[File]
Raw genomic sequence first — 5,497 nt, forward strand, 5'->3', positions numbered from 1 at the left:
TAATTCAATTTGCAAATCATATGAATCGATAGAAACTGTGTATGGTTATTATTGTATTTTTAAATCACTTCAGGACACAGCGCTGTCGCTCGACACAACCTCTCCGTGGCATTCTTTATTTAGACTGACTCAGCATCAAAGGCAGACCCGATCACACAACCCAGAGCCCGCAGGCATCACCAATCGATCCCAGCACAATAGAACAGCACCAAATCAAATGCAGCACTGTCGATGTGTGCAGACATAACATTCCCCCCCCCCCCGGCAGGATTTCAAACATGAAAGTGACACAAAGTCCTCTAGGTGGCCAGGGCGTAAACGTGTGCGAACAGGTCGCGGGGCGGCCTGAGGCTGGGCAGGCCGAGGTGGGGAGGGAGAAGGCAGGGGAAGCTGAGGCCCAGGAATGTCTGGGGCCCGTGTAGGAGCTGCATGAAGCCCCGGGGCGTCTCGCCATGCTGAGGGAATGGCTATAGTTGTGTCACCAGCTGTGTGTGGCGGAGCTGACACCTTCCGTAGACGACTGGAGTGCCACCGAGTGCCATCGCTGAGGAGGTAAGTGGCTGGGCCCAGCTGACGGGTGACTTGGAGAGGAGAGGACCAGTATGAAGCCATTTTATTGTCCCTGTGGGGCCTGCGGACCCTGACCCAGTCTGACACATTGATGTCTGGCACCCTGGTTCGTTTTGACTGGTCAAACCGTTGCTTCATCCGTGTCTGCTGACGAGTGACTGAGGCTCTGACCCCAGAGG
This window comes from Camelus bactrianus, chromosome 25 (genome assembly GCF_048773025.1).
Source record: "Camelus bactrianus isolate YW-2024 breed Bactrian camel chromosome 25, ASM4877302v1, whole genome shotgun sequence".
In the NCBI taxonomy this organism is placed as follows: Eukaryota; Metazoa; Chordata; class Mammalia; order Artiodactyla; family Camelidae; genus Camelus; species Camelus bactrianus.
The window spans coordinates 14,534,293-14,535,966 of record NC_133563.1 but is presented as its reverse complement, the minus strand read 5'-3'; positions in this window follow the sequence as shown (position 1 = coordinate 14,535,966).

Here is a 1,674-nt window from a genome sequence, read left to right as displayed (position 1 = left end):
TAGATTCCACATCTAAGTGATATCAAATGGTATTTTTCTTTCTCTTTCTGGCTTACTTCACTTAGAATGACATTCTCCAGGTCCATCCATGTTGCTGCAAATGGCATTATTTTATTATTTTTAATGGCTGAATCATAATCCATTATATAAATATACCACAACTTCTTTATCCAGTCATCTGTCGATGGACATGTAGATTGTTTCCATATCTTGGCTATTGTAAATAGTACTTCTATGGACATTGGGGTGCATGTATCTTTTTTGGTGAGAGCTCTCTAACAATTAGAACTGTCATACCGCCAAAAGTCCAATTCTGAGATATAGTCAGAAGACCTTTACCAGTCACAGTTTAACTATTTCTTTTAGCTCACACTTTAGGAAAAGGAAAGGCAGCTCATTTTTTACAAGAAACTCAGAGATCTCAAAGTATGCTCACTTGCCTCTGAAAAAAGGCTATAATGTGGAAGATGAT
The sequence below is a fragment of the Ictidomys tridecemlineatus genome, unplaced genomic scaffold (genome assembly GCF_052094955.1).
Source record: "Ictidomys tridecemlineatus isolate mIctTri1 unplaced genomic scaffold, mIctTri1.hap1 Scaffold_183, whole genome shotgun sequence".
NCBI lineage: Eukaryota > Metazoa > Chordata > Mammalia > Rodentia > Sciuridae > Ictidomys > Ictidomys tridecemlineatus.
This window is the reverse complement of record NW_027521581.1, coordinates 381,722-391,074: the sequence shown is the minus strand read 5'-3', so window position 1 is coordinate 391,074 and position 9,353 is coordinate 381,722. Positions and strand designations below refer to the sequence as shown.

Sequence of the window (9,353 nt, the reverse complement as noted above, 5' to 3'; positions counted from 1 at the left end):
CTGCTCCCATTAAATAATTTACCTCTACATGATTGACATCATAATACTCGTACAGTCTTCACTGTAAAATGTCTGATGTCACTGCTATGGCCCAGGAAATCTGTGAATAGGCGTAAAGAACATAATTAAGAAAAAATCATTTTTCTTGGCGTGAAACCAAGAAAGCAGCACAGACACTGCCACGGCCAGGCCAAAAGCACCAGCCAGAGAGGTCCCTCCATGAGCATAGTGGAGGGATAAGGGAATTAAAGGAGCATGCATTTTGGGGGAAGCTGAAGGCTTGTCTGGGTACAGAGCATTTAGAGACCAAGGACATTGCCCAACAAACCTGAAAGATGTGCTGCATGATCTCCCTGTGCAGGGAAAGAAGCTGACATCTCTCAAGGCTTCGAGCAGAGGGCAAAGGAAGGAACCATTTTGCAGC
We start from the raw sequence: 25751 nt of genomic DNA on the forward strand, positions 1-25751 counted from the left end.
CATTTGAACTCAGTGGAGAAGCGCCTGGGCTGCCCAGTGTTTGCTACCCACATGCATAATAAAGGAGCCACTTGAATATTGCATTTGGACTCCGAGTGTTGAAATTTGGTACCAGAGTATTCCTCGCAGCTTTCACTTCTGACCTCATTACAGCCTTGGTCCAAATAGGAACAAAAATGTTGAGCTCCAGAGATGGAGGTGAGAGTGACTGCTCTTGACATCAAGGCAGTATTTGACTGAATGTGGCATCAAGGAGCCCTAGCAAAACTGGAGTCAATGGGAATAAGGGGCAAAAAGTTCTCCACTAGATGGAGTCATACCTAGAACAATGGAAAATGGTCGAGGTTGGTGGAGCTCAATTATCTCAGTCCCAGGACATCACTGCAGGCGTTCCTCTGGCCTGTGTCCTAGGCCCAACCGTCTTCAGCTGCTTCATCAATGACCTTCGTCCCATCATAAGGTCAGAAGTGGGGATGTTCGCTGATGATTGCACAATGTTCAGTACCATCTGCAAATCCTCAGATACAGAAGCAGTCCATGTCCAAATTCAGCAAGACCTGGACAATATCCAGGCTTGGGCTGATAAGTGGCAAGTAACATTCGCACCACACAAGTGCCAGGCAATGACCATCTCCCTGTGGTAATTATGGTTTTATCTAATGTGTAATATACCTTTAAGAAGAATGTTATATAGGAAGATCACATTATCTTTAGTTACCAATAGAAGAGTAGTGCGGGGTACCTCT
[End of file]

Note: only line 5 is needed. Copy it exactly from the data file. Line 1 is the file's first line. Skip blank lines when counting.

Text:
In the NCBI taxonomy this organism is placed as follows: Eukaryota; Metazoa; Chordata; class Mammalia; order Artiodactyla; family Camelidae; genus Camelus; species Camelus bactrianus.